REG broke ground on the $13.2 million project last February and completed it just last month, four months ahead of schedule and on budget.

REG now has 10 operational biorefineries in six states, making the company the North American leader in advanced biofuel production.

Evolution of Minnesota Biofuels Industry – Part 2

The Minnesota biofuels industry has been evolving since its inception, which was discussed in Part 1 of this feature article. In this part, we look at how the industry is taking shape in Minnesota and what some of the most promising new technologies are on the horizon.

An interesting element of the biofuel industry is that while it is evolving on a national level, it has also evolved locally. Tim Rudnicki, executive director of the Minnesota Bio-Fuels Association, explains that states and regions have differing available resources as well as differing types and tons of biomass available.

Al-Corn Clean Fuel ethanol plant“Biofuel producers in any particular region adapt to the availability of various resources including, for example, access to energy, water, transportation infrastructure and so on,” says Rudnicki. “The availability of these important resources helped to accelerate the evolution of the biofuel industry in Minnesota and is what has made, and will continue to make, Minnesota one of the leading states when it comes to the production of biofuels.”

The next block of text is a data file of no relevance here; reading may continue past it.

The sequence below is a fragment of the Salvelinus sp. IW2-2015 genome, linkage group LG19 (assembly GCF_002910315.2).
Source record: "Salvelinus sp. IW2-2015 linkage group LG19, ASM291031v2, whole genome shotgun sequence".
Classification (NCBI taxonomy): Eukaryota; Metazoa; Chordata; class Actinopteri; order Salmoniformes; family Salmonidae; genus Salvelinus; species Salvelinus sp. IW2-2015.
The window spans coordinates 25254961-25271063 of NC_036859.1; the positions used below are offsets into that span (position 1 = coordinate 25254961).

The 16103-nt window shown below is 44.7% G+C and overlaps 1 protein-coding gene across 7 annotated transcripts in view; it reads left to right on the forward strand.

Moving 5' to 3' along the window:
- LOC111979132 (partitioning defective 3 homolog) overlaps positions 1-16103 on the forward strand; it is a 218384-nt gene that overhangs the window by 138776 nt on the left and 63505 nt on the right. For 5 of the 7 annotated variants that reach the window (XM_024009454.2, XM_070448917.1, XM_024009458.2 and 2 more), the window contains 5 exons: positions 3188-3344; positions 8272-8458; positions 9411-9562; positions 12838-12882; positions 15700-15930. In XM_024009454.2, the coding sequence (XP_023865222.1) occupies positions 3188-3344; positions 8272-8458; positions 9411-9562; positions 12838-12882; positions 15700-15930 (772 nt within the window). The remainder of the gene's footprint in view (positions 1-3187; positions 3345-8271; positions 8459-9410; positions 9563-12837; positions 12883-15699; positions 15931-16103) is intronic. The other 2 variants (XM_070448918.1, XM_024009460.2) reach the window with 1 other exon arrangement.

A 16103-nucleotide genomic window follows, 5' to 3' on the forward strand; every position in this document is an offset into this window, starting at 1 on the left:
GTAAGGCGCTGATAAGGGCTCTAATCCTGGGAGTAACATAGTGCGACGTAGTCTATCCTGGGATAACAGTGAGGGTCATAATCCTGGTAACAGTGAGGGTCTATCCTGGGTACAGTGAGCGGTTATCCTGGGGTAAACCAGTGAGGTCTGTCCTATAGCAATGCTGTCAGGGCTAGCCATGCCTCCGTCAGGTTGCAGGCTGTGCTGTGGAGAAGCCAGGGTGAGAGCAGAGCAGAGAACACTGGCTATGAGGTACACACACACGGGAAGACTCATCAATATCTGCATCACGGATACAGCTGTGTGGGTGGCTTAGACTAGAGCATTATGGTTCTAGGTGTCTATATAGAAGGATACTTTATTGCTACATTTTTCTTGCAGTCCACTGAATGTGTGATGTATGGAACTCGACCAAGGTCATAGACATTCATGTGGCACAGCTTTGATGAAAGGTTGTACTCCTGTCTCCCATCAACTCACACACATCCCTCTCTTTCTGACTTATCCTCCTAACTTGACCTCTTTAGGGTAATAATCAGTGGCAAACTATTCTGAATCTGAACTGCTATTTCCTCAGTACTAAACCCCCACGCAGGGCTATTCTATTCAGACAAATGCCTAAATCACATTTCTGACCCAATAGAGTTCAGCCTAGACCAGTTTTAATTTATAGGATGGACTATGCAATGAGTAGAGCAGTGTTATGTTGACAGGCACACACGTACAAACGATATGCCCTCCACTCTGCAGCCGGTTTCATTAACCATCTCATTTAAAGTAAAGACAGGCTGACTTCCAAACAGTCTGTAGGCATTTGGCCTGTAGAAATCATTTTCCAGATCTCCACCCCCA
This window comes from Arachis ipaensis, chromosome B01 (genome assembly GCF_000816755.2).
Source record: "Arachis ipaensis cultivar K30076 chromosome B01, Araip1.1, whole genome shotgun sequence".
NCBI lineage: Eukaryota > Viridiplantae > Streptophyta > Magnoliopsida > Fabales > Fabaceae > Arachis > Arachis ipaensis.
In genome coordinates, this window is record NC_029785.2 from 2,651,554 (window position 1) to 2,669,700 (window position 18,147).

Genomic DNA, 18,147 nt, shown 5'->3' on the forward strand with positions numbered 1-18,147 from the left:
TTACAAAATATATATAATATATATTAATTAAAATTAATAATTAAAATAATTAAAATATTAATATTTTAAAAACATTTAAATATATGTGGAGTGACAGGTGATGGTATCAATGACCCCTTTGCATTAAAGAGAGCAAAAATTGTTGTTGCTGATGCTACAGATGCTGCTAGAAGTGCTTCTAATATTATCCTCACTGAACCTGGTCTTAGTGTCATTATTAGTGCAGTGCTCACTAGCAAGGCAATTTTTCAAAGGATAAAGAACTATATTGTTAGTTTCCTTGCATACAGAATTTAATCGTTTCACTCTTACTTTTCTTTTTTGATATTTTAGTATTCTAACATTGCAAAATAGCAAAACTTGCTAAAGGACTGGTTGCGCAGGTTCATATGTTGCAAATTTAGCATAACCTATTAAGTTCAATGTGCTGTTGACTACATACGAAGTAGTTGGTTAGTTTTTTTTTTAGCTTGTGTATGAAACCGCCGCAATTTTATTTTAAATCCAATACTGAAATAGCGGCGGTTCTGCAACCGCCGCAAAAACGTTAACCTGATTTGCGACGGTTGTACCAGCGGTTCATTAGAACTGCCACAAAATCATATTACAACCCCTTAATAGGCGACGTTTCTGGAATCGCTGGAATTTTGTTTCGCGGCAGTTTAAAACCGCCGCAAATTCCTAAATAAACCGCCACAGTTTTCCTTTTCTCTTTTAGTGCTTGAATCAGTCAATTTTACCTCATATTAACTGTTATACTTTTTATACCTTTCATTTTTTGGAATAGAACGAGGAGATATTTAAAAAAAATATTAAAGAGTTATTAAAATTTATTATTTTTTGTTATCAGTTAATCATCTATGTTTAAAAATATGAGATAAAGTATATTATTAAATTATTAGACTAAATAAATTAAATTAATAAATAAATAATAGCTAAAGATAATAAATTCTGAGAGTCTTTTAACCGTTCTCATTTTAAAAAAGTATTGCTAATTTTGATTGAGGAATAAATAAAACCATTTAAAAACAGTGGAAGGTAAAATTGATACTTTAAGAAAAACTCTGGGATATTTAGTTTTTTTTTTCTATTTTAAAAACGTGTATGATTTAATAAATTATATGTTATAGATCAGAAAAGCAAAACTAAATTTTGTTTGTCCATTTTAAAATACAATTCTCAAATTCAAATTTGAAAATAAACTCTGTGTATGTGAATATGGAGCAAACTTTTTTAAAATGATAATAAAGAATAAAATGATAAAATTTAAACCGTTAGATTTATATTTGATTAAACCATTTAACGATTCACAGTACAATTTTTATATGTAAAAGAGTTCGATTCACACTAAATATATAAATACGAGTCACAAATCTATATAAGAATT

It’s interesting to review what could be deemed the top improvements that the ethanol industry has adopted over the past few years. Randall Doyal, CEO of Al-Corn Clean Fuel, says that since the plant went online they have adapted their process and technology to reduce down time, increase throughput and increase yield.

Al-Corn was designed as a 10 million gallon per year plant, and today they are operating at 50 million gallons per year. “We have increased our fuel ethanol yield from two and a half gallons per bushel to over two point nine gallons per bushel,” says Doyal. “We have added CO2 recovery, distillers corn oil recovery, and focused on our distillers grains quality to add value to our ethanol production.”

So, what are the new best technologies coming down the pipeline? Rudnicki says the future is very exciting because it will involve many facets including the interface between biological processes and technology. He believes some of the processes to watch include technologies that will enable corn oil to be more efficiency extracted as well as the use of existing biomass.

From an ethanol plant perspective the next three to five years could bring big changes. Continue reading